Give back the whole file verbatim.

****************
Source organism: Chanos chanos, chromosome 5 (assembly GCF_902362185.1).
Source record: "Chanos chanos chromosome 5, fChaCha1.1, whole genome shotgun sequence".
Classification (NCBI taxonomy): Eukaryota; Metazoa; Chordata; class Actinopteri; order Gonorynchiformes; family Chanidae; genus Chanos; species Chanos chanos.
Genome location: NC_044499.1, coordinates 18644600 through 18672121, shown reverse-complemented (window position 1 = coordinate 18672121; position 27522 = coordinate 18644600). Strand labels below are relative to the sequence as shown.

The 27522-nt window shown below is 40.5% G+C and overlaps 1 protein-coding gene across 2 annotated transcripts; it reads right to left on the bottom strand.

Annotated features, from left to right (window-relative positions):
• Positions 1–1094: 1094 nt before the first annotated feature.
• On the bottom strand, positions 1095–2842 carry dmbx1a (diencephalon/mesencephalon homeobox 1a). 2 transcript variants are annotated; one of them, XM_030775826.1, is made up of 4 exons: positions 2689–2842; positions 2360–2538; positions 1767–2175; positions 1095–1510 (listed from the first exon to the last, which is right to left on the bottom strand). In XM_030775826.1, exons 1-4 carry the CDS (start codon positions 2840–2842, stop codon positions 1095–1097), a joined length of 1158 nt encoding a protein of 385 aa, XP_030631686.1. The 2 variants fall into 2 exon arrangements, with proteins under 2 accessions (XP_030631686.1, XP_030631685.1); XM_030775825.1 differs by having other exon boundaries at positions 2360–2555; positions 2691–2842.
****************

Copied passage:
Source organism: Chanos chanos, chromosome 5 (assembly GCF_902362185.1).
Source record: "Chanos chanos chromosome 5, fChaCha1.1, whole genome shotgun sequence".
Classification (NCBI taxonomy): Eukaryota; Metazoa; Chordata; class Actinopteri; order Gonorynchiformes; family Chanidae; genus Chanos; species Chanos chanos.
Genome location: NC_044499.1, coordinates 18644600 through 18672121, shown reverse-complemented (window position 1 = coordinate 18672121; position 27522 = coordinate 18644600). Strand labels below are relative to the sequence as shown.

The 27522-nt window shown below is 40.5% G+C and overlaps 1 protein-coding gene across 2 annotated transcripts; it reads right to left on the bottom strand.

Annotated features, from left to right (window-relative positions):
• Positions 1–1094: 1094 nt before the first annotated feature.
• On the bottom strand, positions 1095–2842 carry dmbx1a (diencephalon/mesencephalon homeobox 1a). 2 transcript variants are annotated; one of them, XM_030775826.1, is made up of 4 exons: positions 2689–2842; positions 2360–2538; positions 1767–2175; positions 1095–1510 (listed from the first exon to the last, which is right to left on the bottom strand). In XM_030775826.1, exons 1-4 carry the CDS (start codon positions 2840–2842, stop codon positions 1095–1097), a joined length of 1158 nt encoding a protein of 385 aa, XP_030631686.1. The 2 variants fall into 2 exon arrangements, with proteins under 2 accessions (XP_030631686.1, XP_030631685.1); XM_030775825.1 differs by having other exon boundaries at positions 2360–2555; positions 2691–2842.